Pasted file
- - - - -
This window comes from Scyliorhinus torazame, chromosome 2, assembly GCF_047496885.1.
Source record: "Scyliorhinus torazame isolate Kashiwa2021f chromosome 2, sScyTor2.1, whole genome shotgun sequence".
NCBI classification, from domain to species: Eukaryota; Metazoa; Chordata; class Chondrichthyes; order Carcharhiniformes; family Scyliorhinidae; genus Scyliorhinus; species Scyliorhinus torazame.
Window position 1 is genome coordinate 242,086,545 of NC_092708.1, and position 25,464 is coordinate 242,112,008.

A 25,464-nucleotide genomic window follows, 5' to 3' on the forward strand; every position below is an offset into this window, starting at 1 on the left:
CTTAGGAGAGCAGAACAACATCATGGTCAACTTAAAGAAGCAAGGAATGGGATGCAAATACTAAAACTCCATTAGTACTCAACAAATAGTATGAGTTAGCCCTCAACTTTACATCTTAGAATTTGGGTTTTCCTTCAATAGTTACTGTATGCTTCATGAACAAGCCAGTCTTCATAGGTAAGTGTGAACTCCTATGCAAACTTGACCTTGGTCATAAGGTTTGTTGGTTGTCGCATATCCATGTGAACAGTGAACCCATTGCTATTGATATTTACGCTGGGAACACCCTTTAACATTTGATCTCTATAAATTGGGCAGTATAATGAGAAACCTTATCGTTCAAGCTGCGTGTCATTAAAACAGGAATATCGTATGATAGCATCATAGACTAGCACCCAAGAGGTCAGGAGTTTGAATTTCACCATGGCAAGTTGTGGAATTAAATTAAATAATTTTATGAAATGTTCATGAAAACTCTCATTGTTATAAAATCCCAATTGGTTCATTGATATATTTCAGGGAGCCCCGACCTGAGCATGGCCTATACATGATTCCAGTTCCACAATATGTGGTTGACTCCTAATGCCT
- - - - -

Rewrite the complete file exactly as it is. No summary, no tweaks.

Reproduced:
This window comes from Scyliorhinus torazame, chromosome 2, assembly GCF_047496885.1.
Source record: "Scyliorhinus torazame isolate Kashiwa2021f chromosome 2, sScyTor2.1, whole genome shotgun sequence".
NCBI classification, from domain to species: Eukaryota; Metazoa; Chordata; class Chondrichthyes; order Carcharhiniformes; family Scyliorhinidae; genus Scyliorhinus; species Scyliorhinus torazame.
Window position 1 is genome coordinate 242,086,545 of NC_092708.1, and position 25,464 is coordinate 242,112,008.

A 25,464-nucleotide genomic window follows, 5' to 3' on the forward strand; every position below is an offset into this window, starting at 1 on the left:
CTTAGGAGAGCAGAACAACATCATGGTCAACTTAAAGAAGCAAGGAATGGGATGCAAATACTAAAACTCCATTAGTACTCAACAAATAGTATGAGTTAGCCCTCAACTTTACATCTTAGAATTTGGGTTTTCCTTCAATAGTTACTGTATGCTTCATGAACAAGCCAGTCTTCATAGGTAAGTGTGAACTCCTATGCAAACTTGACCTTGGTCATAAGGTTTGTTGGTTGTCGCATATCCATGTGAACAGTGAACCCATTGCTATTGATATTTACGCTGGGAACACCCTTTAACATTTGATCTCTATAAATTGGGCAGTATAATGAGAAACCTTATCGTTCAAGCTGCGTGTCATTAAAACAGGAATATCGTATGATAGCATCATAGACTAGCACCCAAGAGGTCAGGAGTTTGAATTTCACCATGGCAAGTTGTGGAATTAAATTAAATAATTTTATGAAATGTTCATGAAAACTCTCATTGTTATAAAATCCCAATTGGTTCATTGATATATTTCAGGGAGCCCCGACCTGAGCATGGCCTATACATGATTCCAGTTCCACAATATGTGGTTGACTCCTAATGCCT